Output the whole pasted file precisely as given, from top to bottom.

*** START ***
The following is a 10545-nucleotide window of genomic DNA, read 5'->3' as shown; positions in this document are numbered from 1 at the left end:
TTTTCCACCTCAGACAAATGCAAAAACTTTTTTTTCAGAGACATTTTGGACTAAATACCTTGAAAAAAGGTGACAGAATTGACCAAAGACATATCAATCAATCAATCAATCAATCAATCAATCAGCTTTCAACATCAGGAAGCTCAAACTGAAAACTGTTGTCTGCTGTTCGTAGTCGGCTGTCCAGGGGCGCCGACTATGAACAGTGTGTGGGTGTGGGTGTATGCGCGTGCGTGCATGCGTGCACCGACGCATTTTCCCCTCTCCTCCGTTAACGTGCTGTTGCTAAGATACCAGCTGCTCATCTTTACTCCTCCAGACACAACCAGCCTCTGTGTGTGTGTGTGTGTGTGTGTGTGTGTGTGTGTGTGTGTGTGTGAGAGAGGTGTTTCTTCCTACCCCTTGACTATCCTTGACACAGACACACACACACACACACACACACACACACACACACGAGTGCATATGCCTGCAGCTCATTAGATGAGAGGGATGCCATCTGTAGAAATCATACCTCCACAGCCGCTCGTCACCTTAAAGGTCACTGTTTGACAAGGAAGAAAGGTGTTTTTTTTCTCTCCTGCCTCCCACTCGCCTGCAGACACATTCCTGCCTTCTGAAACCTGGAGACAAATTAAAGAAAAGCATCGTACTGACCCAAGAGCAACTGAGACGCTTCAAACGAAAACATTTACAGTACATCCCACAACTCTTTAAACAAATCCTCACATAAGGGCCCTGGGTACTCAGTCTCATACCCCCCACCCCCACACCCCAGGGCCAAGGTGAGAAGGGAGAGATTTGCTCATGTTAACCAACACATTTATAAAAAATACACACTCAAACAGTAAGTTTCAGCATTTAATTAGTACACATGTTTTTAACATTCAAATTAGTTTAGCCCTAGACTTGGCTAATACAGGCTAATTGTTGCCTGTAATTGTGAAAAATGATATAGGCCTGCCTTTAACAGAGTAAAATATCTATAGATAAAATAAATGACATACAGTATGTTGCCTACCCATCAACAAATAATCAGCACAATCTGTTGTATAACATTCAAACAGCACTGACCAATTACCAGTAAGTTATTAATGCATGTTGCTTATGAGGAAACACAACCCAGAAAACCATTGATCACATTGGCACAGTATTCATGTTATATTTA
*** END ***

The following is a 10545-nucleotide window of genomic DNA, read 5'->3' as shown; positions in this document are numbered from 1 at the left end:
TTTTCCACCTCAGACAAATGCAAAAACTTTTTTTTCAGAGACATTTTGGACTAAATACCTTGAAAAAAGGTGACAGAATTGACCAAAGACATATCAATCAATCAATCAATCAATCAATCAATCAGCTTTCAACATCAGGAAGCTCAAACTGAAAACTGTTGTCTGCTGTTCGTAGTCGGCTGTCCAGGGGCGCCGACTATGAACAGTGTGTGGGTGTGGGTGTATGCGCGTGCGTGCATGCGTGCACCGACGCATTTTCCCCTCTCCTCCGTTAACGTGCTGTTGCTAAGATACCAGCTGCTCATCTTTACTCCTCCAGACACAACCAGCCTCTGTGTGTGTGTGTGTGTGTGTGTGTGTGTGTGTGTGTGTGTGTGTGAGAGAGGTGTTTCTTCCTACCCCTTGACTATCCTTGACACAGACACACACACACACACACACACACACACACACACACGAGTGCATATGCCTGCAGCTCATTAGATGAGAGGGATGCCATCTGTAGAAATCATACCTCCACAGCCGCTCGTCACCTTAAAGGTCACTGTTTGACAAGGAAGAAAGGTGTTTTTTTTCTCTCCTGCCTCCCACTCGCCTGCAGACACATTCCTGCCTTCTGAAACCTGGAGACAAATTAAAGAAAAGCATCGTACTGACCCAAGAGCAACTGAGACGCTTCAAACGAAAACATTTACAGTACATCCCACAACTCTTTAAACAAATCCTCACATAAGGGCCCTGGGTACTCAGTCTCATACCCCCCACCCCCACACCCCAGGGCCAAGGTGAGAAGGGAGAGATTTGCTCATGTTAACCAACACATTTATAAAAAATACACACTCAAACAGTAAGTTTCAGCATTTAATTAGTACACATGTTTTTAACATTCAAATTAGTTTAGCCCTAGACTTGGCTAATACAGGCTAATTGTTGCCTGTAATTGTGAAAAATGATATAGGCCTGCCTTTAACAGAGTAAAATATCTATAGATAAAATAAATGACATACAGTATGTTGCCTACCCATCAACAAATAATCAGCACAATCTGTTGTATAACATTCAAACAGCACTGACCAATTACCAGTAAGTTATTAATGCATGTTGCTTATGAGGAAACACAACCCAGAAAACCATTGATCACATTGGCACAGTATTCATGTTATATTTA